If you think about it, most of the time we blast our vocal chords we are aware of it while it is happening. Sometimes we're just having too much fun, but our voice is still working at the time. You might feel that old, familiar tickle... that's a sign that you're about to lose the ability to sing. Other times we just dry out the cords too much, or irritate them. Usually by the time we start to lose a note or two, it's too late. We then step backwards in our progress, and have to rehabilitate. When it's illness-related, we often have to wait to get well, and then our cords lag behind that process for a couple of weeks if we have been irritating them trying to sing while the cords are swollen.
The cords are very thin and fragile, once we abuse them and get them irritated. It's easier to maintain the resiliency than to rehabilitate them once we rile them up.
When we do damage our cords temporarily, it does happen very quickly, and hopefully we stop what we were doing to irritate them immediately. To continue trying to hit difficult notes during a gig while we are losing our voice only prolongs our time before recovery.
We may be able to hit notes above our range of loss, but all of the "money" notes seem to fall by the wayside and we are left with the "hole" in our range.
Ultimately, learning the subtleties of glottal compression will help you to prevent abusive overblowing of the cords. It's learning to belt and wail with much less forceful airflow. You still need good monitoring and a cooperative stage volume in order to still hear yourself and not attempt to scream your way into being heard. You can't outscream a wall of Marshalls.
Your voice will come back, but you'll have to give it some time to recover. If it doesn't start to revive in a while, or if it hurts at all, go get it checked out by a physician.
My best to you.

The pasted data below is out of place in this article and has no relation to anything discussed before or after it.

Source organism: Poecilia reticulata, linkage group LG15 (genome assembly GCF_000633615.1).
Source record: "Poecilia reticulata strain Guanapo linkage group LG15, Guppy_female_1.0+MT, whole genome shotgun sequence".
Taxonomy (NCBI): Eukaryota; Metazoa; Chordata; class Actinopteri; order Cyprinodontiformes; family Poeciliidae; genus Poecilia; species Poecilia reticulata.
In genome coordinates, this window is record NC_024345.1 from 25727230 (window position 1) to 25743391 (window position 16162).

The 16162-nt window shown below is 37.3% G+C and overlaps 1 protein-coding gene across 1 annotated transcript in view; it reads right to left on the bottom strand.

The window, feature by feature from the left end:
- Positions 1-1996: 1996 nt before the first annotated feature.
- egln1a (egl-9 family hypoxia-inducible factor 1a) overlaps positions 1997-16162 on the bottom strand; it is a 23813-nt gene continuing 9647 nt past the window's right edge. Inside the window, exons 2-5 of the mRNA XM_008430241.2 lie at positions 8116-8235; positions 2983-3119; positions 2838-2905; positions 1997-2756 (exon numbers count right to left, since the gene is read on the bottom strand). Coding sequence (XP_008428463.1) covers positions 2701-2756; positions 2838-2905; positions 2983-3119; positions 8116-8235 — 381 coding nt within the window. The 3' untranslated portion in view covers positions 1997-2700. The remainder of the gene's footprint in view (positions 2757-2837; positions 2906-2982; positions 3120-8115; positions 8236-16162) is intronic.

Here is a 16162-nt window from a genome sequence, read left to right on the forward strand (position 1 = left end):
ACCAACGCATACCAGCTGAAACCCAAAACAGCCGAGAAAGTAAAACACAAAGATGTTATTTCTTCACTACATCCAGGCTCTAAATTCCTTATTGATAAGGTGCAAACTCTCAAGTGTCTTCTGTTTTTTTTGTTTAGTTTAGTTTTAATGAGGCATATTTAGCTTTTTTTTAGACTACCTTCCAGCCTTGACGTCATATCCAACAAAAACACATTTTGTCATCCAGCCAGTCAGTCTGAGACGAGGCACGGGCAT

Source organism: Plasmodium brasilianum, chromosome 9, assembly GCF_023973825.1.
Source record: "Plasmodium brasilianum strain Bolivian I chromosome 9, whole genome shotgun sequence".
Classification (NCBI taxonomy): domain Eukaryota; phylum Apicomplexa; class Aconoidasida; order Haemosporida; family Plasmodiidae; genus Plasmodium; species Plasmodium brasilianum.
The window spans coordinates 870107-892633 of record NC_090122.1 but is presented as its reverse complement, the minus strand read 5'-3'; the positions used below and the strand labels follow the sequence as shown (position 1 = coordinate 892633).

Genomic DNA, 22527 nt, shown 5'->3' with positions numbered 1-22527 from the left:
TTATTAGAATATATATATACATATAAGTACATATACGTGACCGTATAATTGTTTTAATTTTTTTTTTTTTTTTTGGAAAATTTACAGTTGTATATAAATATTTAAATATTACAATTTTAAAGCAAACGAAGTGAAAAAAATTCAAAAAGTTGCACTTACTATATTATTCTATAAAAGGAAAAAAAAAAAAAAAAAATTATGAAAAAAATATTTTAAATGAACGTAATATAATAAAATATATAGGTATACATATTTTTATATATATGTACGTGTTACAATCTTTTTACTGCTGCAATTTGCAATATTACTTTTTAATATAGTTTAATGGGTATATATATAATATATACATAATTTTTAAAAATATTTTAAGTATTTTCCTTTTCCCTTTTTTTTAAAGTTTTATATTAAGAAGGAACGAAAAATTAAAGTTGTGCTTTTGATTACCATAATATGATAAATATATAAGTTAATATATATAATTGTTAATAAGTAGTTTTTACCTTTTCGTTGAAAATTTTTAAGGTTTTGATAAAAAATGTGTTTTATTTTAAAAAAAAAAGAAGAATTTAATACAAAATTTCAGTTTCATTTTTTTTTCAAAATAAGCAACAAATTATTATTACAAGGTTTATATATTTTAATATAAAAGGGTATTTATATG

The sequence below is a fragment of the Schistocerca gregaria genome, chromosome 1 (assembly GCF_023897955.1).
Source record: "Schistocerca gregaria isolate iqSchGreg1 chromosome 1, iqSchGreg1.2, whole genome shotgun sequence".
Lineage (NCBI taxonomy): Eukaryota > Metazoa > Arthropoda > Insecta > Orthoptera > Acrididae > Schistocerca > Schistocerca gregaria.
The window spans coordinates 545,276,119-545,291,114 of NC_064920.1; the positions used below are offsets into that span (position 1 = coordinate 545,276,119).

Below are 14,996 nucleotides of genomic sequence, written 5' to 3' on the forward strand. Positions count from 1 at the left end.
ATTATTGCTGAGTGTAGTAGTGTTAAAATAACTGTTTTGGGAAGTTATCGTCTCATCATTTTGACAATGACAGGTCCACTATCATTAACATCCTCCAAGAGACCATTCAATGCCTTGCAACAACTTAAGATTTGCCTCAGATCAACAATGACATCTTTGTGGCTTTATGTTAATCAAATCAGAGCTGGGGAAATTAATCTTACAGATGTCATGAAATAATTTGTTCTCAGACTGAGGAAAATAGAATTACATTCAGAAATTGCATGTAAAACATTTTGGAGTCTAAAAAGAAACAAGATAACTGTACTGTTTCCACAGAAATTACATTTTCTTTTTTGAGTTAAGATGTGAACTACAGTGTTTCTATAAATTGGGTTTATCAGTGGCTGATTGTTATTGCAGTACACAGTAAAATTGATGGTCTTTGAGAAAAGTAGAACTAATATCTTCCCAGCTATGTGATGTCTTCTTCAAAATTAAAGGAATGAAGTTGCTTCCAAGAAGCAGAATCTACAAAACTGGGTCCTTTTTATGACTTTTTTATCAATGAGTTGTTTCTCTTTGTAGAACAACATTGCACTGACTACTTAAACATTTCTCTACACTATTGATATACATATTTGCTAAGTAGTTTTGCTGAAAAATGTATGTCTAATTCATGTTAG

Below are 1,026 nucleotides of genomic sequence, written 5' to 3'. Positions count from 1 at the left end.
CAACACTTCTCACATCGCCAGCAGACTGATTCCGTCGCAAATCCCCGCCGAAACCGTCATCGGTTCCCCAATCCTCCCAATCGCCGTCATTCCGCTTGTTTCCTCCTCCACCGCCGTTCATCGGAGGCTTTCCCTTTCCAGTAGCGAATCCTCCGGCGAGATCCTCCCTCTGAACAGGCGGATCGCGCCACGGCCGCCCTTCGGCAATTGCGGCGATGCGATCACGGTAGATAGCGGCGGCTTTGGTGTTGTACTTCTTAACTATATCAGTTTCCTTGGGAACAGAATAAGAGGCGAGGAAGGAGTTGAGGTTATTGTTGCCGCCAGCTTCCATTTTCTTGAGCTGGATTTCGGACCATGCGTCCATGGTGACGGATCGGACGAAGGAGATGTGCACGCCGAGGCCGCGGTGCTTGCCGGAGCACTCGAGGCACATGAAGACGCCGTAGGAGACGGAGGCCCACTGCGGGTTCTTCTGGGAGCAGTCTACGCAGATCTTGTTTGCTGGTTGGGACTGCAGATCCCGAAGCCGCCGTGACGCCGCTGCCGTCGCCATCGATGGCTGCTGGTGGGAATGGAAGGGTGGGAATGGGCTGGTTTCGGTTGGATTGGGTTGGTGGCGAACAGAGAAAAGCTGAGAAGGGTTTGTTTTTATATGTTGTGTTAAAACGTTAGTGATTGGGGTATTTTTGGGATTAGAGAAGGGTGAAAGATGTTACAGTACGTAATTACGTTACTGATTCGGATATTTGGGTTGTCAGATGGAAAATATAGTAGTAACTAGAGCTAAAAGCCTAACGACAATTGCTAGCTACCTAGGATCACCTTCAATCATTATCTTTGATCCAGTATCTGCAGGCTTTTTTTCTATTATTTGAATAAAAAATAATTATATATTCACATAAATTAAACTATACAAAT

I'll try to remember the things you've told me next time. Generally, I think my main problem is that I am belting all the time, singing everything in chest 'cause even though I can do Ken's exercises without any problems I haven't develped some sort of reliable mix yet. I have a powerful head voice but no mix because I still find it very hard to let go in order to sing higher. I feel like my voice loses quality when I sing higher and, this is probably the most important point, at this point it is impossible for me to find the mix placement right away, let alone the fact that it is even harder to apply it to actual singing.
So is it a bad thing to belt all the time? Freddy Mercury did it right, except the clear head voice parts but I haven't heard anything from him that sounded like a mix but to me its all belted chest. And I know that he had developed nodes before he died but he was too afraid to have a surgery...
One other thing you mentioned that I have experienced is going between different places with big swings in humidity, temperatures, allergens, etc. If you are sensitive to environment changes (like me) you need to try (as best as possible) to keep those things consistent or close to what you're used to. Of course many times you can't! But figure out what it is that bothers you and how (low humidity causes your throat to get dry, certain areas/pollens causing nasal drip) and be preventative in fighting it before it starts to mess with you (humidifier for dry air, allergy meds for pollen, etc.).